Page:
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The bank lending channel: lessons from the crisis

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  • Leonardo Gambacorta
  • David Marques-Ibanez

Abstract

The 2007-2010 financial crisis highlighted the central role of financial intermediaries' stability in buttressing a smooth transmission of credit to borrowers. While results from the years prior to the crisis often cast doubts on the strength of the bank lending channel, recent evidence shows that bank-specific characteristics can have a large impact on the provision of credit. We show that new factors, such as changes in banks' business models and market funding patterns, had modified the monetary transmission mechanism in Europe and in the US prior to the crisis, and demonstrate the existence of structural changes during the period of financial crisis. Banks with weaker core capital positions, greater dependence on market funding and on non-interest sources of income restricted the loan supply more strongly during the crisis period. These findings support the Basel III focus on banks' core capital and on funding liquidity risks. They also call for a more forward-looking approach to the statistical data coverage of the banking sector by central banks. In particular, there should be a stronger focus on monitoring those financial factors that are likely to influence the functioning of the monetary transmission mechanism particularly in a period of crisis.

Suggested Citation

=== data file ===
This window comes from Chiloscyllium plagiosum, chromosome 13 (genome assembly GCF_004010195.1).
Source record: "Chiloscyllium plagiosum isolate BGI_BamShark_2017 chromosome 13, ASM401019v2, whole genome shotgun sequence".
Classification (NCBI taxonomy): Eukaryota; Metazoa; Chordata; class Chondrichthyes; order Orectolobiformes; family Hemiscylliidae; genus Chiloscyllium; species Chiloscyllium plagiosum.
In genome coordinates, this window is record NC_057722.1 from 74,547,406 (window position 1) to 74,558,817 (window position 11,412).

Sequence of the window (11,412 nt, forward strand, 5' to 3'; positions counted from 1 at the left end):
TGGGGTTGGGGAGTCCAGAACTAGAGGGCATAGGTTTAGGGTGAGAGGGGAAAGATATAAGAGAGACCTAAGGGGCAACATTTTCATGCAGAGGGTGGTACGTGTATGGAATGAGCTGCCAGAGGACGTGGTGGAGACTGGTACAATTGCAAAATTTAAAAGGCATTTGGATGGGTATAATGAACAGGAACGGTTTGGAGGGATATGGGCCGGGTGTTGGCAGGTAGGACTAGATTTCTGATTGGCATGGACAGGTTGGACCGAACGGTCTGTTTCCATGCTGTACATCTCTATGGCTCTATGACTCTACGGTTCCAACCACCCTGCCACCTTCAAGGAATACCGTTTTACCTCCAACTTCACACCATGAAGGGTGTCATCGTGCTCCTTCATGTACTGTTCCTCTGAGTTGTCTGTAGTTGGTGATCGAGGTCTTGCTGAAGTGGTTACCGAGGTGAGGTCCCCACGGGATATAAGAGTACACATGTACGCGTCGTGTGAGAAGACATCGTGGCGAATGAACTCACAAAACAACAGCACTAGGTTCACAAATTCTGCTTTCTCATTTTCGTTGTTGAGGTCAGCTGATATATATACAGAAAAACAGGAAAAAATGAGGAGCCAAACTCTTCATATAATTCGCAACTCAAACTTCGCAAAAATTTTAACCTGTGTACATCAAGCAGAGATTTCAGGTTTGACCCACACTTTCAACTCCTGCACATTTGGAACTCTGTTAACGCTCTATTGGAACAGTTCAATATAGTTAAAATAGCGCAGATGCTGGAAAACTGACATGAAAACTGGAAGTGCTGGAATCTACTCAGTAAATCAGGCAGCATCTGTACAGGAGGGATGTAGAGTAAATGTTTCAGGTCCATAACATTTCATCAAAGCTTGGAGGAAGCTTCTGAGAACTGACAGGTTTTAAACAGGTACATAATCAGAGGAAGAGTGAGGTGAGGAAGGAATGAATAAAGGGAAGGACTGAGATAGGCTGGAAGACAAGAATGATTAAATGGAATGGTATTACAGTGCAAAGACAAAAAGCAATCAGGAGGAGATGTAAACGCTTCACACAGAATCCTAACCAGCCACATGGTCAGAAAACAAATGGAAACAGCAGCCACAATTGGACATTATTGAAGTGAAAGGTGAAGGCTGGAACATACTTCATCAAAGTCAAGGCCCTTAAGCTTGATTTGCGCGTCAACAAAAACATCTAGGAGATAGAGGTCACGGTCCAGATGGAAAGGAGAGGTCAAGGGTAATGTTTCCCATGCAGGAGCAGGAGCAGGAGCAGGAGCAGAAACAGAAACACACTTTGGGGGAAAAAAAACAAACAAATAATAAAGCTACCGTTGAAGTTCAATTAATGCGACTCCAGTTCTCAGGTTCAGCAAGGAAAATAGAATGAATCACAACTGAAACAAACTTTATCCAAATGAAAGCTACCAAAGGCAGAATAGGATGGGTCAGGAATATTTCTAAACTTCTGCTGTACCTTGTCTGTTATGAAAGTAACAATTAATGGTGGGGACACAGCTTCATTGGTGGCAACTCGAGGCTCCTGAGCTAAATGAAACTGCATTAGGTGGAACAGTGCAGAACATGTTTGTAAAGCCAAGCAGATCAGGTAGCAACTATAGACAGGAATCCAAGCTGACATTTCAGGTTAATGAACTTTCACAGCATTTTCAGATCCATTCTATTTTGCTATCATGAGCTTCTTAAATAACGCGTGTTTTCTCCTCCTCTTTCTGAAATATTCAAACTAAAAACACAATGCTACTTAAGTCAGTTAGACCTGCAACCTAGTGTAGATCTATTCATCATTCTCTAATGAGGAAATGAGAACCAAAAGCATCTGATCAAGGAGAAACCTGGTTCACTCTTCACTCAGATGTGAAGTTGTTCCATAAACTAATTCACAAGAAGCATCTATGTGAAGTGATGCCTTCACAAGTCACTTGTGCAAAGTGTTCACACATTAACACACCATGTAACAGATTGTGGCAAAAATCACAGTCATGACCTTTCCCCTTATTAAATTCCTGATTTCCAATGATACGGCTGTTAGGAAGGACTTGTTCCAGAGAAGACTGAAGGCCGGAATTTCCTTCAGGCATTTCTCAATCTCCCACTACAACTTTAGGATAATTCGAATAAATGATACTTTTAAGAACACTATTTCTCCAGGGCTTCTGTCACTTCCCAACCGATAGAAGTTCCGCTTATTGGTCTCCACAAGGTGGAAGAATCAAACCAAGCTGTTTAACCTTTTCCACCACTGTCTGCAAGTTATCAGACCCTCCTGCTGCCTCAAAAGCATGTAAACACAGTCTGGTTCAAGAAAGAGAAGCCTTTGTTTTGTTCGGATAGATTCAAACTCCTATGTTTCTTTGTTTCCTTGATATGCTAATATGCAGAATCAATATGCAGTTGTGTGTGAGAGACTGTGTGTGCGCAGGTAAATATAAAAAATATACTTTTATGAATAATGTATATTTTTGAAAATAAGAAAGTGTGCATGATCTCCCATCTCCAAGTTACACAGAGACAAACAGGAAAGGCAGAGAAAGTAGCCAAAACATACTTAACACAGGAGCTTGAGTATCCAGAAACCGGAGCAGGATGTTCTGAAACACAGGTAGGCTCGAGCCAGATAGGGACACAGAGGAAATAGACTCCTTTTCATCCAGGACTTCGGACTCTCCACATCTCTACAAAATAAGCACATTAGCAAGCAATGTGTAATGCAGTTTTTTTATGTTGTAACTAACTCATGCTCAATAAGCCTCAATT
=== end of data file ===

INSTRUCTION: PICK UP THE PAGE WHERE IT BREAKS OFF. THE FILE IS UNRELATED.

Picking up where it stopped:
• Leonardo Gambacorta & David Marques-Ibanez, 2011. "The bank lending channel: lessons from the crisis," BIS Working Papers 345, Bank for International Settlements.
  • Handle: RePEc:bis:biswps:345
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    References listed on IDEAS

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    More about this item

    Keywords

    bank lending channel; monetary policy; financial innovation;
    All these keywords.

    JEL classification:

    • E51 - Macroeconomics and Monetary Economics - - Monetary Policy, Central Banking, and the Supply of Money and Credit - - - Money Supply; Credit; Money Multipliers
    • E52 - Macroeconomics and Monetary Economics - - Monetary Policy, Central Banking, and the Supply of Money and Credit - - - Monetary Policy
    • E44 - Macroeconomics and Monetary Economics - - Money and Interest Rates - - - Financial Markets and the Macroeconomy

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